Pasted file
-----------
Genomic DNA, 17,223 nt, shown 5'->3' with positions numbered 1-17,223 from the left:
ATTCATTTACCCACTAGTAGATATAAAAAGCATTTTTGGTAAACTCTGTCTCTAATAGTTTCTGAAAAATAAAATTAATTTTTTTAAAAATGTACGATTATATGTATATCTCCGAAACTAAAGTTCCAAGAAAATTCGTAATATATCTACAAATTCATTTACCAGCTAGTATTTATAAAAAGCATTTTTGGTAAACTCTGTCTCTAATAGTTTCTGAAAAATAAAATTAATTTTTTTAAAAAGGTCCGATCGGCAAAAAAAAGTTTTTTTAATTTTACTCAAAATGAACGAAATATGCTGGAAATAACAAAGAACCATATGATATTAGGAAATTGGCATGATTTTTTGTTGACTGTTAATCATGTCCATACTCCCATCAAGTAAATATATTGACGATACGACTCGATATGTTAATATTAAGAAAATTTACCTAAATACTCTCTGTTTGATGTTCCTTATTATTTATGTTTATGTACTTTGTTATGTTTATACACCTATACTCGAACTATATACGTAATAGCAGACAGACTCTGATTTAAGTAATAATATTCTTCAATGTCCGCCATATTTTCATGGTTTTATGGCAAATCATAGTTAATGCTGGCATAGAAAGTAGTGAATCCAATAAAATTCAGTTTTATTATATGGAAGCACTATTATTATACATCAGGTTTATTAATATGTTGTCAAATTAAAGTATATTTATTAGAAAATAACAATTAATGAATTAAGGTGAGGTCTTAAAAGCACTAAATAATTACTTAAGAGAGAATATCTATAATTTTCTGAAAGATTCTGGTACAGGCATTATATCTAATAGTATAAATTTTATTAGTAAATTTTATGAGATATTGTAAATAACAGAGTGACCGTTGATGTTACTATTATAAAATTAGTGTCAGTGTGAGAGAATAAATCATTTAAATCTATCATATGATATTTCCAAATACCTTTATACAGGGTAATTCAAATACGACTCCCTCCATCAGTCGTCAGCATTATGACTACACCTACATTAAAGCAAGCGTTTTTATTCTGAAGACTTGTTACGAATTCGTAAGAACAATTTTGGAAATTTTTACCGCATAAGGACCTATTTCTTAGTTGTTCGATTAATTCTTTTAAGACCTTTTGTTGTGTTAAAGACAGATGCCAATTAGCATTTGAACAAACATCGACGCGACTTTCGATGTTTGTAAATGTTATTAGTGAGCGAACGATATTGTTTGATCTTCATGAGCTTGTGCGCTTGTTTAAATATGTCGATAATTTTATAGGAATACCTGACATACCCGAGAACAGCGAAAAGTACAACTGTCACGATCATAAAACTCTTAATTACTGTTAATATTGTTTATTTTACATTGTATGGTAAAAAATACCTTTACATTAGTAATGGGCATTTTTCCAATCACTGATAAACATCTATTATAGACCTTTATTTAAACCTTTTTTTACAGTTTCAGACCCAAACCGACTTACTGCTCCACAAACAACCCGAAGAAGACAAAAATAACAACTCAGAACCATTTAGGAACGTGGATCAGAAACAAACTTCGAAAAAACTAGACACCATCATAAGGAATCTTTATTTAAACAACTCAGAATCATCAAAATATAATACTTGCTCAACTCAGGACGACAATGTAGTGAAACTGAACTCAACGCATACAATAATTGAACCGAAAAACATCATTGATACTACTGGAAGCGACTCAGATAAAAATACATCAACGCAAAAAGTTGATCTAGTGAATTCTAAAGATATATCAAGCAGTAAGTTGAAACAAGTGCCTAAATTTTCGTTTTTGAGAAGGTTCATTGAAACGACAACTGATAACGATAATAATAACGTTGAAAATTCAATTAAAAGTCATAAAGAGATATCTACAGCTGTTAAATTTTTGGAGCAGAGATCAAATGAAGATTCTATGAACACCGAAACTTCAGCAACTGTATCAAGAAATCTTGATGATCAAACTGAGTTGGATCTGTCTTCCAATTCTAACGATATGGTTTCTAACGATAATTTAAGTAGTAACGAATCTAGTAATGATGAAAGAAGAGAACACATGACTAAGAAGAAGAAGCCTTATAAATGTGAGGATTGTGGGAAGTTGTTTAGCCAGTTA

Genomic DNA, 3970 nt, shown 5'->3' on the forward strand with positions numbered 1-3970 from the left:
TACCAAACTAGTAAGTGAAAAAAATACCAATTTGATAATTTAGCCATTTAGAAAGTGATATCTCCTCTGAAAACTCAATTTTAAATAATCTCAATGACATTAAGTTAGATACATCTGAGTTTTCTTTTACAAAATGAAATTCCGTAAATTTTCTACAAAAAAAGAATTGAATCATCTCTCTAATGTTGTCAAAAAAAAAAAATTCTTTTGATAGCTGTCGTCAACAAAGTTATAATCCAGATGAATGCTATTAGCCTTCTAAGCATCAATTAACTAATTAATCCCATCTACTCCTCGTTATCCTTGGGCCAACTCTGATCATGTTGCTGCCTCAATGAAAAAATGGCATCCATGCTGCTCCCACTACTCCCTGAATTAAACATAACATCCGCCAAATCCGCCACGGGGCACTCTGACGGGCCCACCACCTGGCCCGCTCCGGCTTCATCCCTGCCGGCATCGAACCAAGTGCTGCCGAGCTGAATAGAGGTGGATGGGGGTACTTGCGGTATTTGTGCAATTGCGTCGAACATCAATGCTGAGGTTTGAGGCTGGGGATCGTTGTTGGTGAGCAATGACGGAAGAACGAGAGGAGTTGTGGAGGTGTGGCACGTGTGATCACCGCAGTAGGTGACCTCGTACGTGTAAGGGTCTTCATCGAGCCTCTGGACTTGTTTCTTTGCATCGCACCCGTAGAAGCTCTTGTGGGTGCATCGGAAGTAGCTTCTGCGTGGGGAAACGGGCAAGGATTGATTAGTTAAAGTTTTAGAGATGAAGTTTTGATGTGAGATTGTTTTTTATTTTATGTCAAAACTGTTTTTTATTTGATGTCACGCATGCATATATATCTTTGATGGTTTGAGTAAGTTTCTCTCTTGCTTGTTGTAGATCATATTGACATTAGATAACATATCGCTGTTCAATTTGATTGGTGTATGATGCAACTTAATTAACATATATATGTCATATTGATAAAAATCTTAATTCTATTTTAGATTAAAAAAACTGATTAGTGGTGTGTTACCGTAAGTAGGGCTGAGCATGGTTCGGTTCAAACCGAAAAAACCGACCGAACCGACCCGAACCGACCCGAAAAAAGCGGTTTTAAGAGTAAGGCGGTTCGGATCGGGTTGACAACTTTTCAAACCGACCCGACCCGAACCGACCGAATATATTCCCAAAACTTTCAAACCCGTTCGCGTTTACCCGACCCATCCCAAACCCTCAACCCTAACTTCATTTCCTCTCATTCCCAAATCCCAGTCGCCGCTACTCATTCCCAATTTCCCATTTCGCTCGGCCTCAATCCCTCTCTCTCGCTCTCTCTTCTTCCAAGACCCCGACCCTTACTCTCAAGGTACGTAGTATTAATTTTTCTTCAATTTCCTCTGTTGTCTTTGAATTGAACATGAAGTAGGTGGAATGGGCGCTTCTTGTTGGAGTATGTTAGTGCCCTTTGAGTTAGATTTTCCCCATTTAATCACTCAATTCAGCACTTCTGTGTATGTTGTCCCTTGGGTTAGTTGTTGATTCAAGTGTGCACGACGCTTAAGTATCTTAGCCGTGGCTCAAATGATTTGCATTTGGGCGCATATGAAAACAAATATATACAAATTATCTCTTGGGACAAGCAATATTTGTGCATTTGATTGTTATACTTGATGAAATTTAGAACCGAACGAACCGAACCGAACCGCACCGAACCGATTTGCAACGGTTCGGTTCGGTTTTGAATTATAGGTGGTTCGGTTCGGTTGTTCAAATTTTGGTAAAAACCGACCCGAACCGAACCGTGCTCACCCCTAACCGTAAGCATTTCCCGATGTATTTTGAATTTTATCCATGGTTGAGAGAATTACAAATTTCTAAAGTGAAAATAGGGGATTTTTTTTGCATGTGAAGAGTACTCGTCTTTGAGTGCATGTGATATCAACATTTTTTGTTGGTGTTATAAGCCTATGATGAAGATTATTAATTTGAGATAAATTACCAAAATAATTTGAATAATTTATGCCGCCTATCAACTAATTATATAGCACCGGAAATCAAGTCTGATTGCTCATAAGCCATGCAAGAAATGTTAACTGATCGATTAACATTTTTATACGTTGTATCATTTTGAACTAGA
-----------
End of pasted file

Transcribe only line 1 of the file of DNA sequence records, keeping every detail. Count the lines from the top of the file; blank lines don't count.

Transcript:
Genomic DNA, 17,223 nt, shown 5'->3' with positions numbered 1-17,223 from the left: